Simon Stevens Health Manager
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Simon Stevens Health Manager


Simon Stevens
Simon Stevens NHS 225x300.jpg
Chief Executive of NHS England

1 April 2014
Sir David Nicholson
Lambeth Borough Councillor for Angell Ward

7 May 1998 - 2 May 2002
Personal details
BornShard End, Birmingham, England
Political partynone
Alma materBalliol College, Oxford
University of Strathclyde

Sir Simon Laurence Stevens (born 4 August 1966) is a British health manager and public policy analyst. His appointment[1] as the eighth Chief Executive of the National Health Service in England with effect from 1 April 2014 was announced in October 2013, succeeding David Nicholson. He was said by the Health Service Journal in December 2013 to be the second most powerful person in the English NHS, even before he took up his appointment.[2] He has stayed top of their list of the most influential people in health ever since.[3]

Personal life

Simon Stevens was born in Birmingham, England,[4] the son of a Baptist minister and a university administrator.[5] He was educated at a state comprehensive, St. Bartholomew's School, and won a scholarship to Balliol College, Oxford University where he was elected president of the Oxford Union. His friends at Balliol reportedly ranged from Extinction Rebellion's Rupert Read[6] to Boris Johnson who credited Stevens with Johnson's own election as Oxford Union president.[7][8][9][10] Stevens later received an MBA from the University of Strathclyde, Glasgow and was a Harkness Fellow at Columbia University, New York. His wife, Maggie, is a public health specialist from New York City. Their son was born on Christmas Day 2003 at St Thomas' Hospital[11] and their daughter in 2008.[12]

NHS

After university Stevens first worked in Guyana,[13] and then from 1988 to 1997 as a healthcare manager in the UK and internationally. He started his NHS career on the NHS Graduate Management Training Scheme at Shotley Bridge General Hospital, the largest employer in Consett, County Durham, after the closure of the steel works.[14][15] After a spell in Congo and Malawi, he became general manager for a large NHS psychiatric hospital outside Newcastle-upon-Tyne, and ran community mental health services for North Tyneside and Northumberland. He was then appointed group manager of Guy's and St Thomas' hospitals in London[16] before moving to New York City Health Department.[17]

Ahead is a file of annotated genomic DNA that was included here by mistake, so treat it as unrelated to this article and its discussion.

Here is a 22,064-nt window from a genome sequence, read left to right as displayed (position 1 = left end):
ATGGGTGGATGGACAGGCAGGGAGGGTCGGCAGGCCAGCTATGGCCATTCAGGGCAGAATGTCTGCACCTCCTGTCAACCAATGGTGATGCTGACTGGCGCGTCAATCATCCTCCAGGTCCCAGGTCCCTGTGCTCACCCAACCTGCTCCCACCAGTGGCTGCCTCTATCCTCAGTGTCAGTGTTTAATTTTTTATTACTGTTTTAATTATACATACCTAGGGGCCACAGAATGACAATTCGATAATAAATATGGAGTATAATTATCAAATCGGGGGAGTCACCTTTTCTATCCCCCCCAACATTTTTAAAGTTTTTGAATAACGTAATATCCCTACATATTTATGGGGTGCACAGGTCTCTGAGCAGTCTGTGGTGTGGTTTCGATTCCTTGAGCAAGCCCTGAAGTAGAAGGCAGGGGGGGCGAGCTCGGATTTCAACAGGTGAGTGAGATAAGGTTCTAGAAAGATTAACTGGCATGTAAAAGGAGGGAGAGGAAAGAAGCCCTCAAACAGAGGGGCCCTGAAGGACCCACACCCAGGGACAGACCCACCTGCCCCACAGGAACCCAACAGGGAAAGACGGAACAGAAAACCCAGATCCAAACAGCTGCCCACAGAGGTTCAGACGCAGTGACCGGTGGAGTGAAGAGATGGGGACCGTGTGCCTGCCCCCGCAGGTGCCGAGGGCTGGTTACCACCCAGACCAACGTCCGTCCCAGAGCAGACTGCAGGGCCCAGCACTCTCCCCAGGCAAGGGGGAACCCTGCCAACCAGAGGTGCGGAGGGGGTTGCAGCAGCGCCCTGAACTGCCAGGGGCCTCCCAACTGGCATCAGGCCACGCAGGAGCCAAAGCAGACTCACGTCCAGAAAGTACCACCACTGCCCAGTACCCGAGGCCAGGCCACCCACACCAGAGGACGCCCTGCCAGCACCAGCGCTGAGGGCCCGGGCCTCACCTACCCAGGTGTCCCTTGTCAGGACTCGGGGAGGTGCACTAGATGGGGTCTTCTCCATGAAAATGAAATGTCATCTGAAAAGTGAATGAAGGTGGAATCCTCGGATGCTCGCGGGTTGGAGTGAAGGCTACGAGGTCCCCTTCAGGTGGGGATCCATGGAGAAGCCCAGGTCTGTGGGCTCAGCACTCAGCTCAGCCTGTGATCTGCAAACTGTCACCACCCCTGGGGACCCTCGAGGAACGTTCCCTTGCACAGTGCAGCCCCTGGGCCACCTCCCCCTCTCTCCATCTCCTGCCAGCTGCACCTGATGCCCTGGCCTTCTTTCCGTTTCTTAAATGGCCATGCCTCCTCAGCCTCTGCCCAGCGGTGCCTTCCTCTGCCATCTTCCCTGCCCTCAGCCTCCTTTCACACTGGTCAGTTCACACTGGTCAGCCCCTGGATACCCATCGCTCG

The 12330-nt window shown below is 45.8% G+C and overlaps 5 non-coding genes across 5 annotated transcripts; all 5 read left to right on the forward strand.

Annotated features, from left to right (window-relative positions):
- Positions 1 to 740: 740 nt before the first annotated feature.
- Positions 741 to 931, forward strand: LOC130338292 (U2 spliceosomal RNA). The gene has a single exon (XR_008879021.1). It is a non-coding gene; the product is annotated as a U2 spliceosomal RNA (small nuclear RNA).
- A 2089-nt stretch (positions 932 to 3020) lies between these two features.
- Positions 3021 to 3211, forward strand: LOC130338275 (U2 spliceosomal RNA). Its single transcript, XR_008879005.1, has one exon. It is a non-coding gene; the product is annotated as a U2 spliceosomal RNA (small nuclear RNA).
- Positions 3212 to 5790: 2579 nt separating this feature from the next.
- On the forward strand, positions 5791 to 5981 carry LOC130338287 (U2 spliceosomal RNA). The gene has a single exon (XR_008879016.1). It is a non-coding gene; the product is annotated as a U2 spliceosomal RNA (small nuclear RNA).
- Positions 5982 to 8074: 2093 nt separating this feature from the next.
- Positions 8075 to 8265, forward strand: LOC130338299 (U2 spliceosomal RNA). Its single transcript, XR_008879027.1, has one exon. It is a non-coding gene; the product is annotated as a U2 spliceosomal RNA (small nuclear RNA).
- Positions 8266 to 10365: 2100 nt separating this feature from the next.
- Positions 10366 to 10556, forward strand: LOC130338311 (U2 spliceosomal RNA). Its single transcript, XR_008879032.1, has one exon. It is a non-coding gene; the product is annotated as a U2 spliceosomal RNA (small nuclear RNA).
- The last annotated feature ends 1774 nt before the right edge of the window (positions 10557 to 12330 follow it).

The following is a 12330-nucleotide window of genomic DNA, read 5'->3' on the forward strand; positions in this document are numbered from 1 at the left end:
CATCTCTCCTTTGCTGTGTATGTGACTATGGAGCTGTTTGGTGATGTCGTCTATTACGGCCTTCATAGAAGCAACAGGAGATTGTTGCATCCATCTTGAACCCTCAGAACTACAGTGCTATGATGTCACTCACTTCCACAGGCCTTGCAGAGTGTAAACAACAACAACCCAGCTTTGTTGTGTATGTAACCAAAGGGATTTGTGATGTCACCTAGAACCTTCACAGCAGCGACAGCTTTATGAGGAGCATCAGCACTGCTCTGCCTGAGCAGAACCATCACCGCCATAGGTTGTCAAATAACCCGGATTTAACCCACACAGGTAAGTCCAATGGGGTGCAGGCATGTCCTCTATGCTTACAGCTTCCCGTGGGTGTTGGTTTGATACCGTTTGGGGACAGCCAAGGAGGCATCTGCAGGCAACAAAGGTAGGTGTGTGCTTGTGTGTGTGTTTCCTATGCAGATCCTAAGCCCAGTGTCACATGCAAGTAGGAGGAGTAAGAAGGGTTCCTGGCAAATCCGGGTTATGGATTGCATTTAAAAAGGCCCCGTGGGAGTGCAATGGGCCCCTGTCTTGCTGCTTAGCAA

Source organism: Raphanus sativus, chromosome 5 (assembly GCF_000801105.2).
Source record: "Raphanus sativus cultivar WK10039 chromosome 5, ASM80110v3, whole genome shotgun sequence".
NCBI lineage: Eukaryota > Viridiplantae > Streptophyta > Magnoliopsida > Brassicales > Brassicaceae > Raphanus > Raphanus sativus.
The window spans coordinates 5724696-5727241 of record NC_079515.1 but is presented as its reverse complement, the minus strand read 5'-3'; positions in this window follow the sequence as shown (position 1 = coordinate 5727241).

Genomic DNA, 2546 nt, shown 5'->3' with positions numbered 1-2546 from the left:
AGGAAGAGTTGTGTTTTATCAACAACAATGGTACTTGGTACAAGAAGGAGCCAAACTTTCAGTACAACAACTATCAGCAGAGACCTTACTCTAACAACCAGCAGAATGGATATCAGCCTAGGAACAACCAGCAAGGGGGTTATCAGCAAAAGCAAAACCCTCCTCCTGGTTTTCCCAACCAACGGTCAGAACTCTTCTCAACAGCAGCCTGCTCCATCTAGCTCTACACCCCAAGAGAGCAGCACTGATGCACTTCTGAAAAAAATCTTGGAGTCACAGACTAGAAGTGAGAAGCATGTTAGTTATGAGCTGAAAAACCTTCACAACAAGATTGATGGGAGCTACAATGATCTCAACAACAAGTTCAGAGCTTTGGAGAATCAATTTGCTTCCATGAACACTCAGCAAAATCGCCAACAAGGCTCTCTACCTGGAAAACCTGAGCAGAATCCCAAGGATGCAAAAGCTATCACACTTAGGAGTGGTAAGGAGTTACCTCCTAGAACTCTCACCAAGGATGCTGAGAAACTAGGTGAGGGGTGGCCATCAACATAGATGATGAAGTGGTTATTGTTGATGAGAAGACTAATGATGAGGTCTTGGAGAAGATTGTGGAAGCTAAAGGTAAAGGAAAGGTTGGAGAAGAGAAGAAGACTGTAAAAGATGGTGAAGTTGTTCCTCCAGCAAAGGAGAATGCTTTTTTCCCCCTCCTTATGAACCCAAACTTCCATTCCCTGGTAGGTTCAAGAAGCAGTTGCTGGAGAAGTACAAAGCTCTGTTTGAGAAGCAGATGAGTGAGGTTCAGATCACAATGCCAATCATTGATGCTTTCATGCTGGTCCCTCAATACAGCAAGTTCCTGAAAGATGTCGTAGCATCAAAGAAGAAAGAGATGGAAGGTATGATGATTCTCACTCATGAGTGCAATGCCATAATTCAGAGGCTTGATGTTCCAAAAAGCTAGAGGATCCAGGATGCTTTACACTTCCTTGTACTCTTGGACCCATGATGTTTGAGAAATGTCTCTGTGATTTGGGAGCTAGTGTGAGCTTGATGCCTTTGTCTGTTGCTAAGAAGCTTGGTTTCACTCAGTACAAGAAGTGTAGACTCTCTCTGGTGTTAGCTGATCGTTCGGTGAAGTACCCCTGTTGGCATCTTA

Government

In 1997 he was appointed policy adviser to two successive Secretaries of State for Health (Frank Dobson and Alan Milburn) at the UK Department of Health. From 2001 to 2004 he was the Government's health policy adviser in the Number 10 Policy Unit to Tony Blair at 10 Downing Street. Stevens was a Labour councillor for Brixton, in the London Borough of Lambeth 1998-2002. He was closely associated with the development of the NHS Plan 2000.

UnitedHealth

From 2004 to 2014 Stevens was a senior executive at UnitedHealth Group. Initially appointed president of UnitedHealth Europe, he became CEO of UnitedHealthcare's $30 billion Medicare business, and then corporate Executive Vice President and president of its global health businesses spanning the Americas, Europe, Asia, and Africa. He also was a director of Brazil's largest hospital group AMIL.

He was instrumental in establishing a non-profit institute to publish information about inefficiency in the US health system.[18] These data proved that contrary to prior research mainly using Medicare data, cost differences in the working age population were a result not mainly because of differences in service utilisation but also because of market pricing power by hospitals.[19][20]

He also served on the boards of various non-profits, including the Minnesota Historical Society; the Minnesota Opera; and the Medicare Rights Center (New York), as well as the King's Fund and the Nuffield Trust.

Chief executive of NHS England

As the NHS England CEO, he is directly accountable to Parliament for management of £120 billion of annual NHS funding. He frequently gives evidence to the Public Accounts Committee, the House of Commons Health and Social Care Committee, and other Parliamentary committees. He has used the statutory independence of NHS England to speak openly about NHS funding and reform.[21] In January 2019 he welcomed new figures from the Office for National Statistics showing that NHS productivity in England has been rising at 3%, treble the performance of the overall UK economy.[22][23]